To be successful in high school math, most kids need the same things to be in place (unless your child is highly math-oriented). Below are 5 simple things that anyone can put in place to greatly increase learning and reduce stress during the high school math experience.
1. Math must be done every day. Beginning with algebra, the math becomes too abstract and difficult to learn if done in an inconsistent way. Students cannot expect to learn algebra (or beyond) by only doing a few lessons a week, taking days off in between, doing multiple lessons at once to catch up, etc. Consistency is a big key to success.
2. There must be daily, bite-sized instruction. This is essential. With modern technology, this can now be achieved through a video course. I highly recommend students use a pre-recorded video course for high school math. Taking an algebra course at a co-op where they get only one or two days of instruction per week is a very difficult way to learn math for most kids. While they may have an experienced teacher instructing them, they are still missing the daily instruction component that is so important.
3. There needs to be a physical book with notes and worksheets. Algebra is very difficult to remember. It flies out of the brain at an alarming rate. Everything being completely “online” with no textbooks or worksheets sounds enticing, but the physical act of working problems on paper and being able to look back over the notes or problems from a previous assignment is essential for helping students remember the material and move it from working memory into short-term (and eventually into long-term) memory.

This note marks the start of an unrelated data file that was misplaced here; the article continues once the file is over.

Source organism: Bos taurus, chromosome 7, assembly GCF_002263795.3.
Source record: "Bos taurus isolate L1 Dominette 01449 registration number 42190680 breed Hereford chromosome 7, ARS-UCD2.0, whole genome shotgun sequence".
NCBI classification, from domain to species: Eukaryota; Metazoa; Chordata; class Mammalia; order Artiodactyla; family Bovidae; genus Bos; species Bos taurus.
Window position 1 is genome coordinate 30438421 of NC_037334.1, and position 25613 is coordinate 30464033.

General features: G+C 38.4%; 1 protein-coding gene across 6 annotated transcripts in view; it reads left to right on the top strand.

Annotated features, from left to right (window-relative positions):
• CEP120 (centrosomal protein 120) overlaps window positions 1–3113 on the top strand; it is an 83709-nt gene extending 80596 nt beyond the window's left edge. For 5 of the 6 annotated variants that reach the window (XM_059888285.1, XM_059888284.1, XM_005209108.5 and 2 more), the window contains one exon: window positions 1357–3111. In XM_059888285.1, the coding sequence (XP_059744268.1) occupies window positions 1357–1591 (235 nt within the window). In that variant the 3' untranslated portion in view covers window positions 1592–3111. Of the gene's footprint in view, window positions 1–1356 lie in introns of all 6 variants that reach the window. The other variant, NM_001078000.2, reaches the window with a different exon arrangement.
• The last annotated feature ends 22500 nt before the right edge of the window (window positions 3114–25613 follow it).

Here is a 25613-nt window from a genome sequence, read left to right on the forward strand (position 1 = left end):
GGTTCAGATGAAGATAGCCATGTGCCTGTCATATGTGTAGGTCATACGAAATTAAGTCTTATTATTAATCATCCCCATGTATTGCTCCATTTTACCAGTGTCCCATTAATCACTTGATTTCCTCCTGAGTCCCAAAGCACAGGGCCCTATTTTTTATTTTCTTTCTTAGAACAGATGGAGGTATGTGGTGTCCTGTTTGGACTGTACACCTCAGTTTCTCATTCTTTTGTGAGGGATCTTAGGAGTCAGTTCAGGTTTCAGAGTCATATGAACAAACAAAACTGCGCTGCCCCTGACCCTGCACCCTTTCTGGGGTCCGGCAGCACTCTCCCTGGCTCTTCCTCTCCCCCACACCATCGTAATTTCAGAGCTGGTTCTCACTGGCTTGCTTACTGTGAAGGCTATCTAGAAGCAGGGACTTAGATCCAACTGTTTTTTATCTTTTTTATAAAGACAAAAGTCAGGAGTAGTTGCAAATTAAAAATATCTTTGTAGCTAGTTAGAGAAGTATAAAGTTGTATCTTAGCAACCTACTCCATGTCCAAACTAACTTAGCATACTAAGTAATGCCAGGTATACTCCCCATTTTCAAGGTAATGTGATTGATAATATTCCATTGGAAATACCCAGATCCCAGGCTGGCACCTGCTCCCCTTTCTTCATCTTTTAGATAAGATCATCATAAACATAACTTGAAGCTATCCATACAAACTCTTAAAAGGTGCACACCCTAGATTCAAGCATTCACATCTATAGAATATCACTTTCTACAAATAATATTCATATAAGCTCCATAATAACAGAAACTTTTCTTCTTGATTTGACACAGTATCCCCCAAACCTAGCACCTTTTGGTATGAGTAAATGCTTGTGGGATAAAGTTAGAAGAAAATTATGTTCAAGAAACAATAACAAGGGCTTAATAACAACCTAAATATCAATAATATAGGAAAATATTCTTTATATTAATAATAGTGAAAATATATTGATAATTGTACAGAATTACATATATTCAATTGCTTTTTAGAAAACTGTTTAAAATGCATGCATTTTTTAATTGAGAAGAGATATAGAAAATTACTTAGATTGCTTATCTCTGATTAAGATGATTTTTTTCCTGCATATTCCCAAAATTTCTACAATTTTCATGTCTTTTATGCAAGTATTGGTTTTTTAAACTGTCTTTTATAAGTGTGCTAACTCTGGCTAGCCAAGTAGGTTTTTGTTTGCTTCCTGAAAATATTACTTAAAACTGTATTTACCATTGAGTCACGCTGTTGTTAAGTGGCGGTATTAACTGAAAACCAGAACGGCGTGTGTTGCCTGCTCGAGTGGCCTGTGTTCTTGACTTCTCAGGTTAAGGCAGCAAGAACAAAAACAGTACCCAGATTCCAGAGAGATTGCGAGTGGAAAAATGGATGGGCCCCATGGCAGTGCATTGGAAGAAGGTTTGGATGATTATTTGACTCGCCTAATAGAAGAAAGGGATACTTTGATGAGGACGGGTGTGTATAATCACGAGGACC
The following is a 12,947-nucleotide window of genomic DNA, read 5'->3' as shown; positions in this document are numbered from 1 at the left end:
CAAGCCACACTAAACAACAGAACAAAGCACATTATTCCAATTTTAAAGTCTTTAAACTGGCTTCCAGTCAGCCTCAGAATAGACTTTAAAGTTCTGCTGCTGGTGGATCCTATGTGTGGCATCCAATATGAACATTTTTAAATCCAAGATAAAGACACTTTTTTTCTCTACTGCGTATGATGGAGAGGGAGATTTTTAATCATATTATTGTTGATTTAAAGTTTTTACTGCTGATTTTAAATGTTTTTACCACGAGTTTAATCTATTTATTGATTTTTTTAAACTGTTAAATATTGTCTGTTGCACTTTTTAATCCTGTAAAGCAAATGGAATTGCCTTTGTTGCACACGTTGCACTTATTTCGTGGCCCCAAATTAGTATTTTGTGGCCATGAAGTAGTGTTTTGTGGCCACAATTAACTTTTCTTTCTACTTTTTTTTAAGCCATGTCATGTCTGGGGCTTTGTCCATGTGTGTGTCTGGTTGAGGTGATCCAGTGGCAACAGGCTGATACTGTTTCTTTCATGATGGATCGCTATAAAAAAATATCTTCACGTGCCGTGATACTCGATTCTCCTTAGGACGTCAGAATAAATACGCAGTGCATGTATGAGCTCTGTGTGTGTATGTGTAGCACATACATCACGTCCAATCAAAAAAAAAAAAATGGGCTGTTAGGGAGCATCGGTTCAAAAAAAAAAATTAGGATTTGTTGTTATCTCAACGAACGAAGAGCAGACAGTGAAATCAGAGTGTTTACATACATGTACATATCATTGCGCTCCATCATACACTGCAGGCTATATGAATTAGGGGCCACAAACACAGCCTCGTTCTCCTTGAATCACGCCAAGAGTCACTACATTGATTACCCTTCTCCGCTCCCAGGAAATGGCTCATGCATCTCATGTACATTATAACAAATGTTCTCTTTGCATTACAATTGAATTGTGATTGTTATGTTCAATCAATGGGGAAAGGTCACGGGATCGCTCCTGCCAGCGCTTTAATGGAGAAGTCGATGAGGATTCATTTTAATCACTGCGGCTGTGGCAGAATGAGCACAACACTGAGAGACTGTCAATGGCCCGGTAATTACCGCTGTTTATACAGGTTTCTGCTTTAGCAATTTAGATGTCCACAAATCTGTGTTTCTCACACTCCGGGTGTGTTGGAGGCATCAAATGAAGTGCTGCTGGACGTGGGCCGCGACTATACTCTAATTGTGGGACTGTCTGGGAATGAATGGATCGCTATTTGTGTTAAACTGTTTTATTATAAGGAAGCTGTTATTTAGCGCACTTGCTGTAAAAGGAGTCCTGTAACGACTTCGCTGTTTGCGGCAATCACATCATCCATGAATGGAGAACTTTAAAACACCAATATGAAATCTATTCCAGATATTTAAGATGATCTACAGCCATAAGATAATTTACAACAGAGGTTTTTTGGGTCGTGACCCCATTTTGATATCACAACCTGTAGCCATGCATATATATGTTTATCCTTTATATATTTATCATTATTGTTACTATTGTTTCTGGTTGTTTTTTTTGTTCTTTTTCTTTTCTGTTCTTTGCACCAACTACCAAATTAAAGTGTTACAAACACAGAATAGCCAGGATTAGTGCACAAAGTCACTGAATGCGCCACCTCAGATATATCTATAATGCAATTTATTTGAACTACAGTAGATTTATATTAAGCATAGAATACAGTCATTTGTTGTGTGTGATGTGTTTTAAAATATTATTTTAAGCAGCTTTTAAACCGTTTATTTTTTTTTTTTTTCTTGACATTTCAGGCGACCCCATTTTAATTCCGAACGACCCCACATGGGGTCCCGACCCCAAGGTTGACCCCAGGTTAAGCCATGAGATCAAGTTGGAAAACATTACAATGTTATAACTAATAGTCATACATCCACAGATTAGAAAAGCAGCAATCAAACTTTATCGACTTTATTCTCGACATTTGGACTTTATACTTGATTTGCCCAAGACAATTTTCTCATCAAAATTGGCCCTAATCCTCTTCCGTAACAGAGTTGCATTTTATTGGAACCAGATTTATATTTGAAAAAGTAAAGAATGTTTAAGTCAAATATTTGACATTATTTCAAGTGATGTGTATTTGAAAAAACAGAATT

4. Students need to understand that algebra is skills-based and builds on itself. This means that when they do a math lesson, they cannot just passively watch the video and do the assignment just to “get through” the lesson for that day. That will come back to bite them later in the course. They need to understand that there is a particular “skill” being taught in a lesson and therefore they need to “actively” watch the lesson for that day (pausing, rewinding, etc.) to actually learn the skill before moving on to the assignment. It’s important for students to understand that things learned in previous lessons are needed for future lessons.
5. Assignments need to be checked immediately. When students do an assignment, they are not done until their work is checked. Regardless of who does this (the student, parent, tutor, etc.), the checking needs to be immediate so that corrections can be made right there while it is still fresh on the student’s mind. This is where some of the best learning can take place, but it is often lost because work is checked much later (or sometimes not at all).
All 5 of these suggestions are very easy to implement and are not curriculum specific. Remember, you don’t have to immediately implement all 5 of these at once. Pick one to tackle and put into place, then another, then another. Take it one step at a time and you will find that high school math does not have to be a pain point any longer.
David is a full time homeschool dad of 5 daughters. He has been teaching math for over 20 years. He holds an undergraduate degree in math education, and a masters in Curriculum and Instruction. He taught public school for 11 years and has been teaching in the homeschool and private school world for the last 10 years. He writes his own math curriculum and runs a business “Denison Algebra.”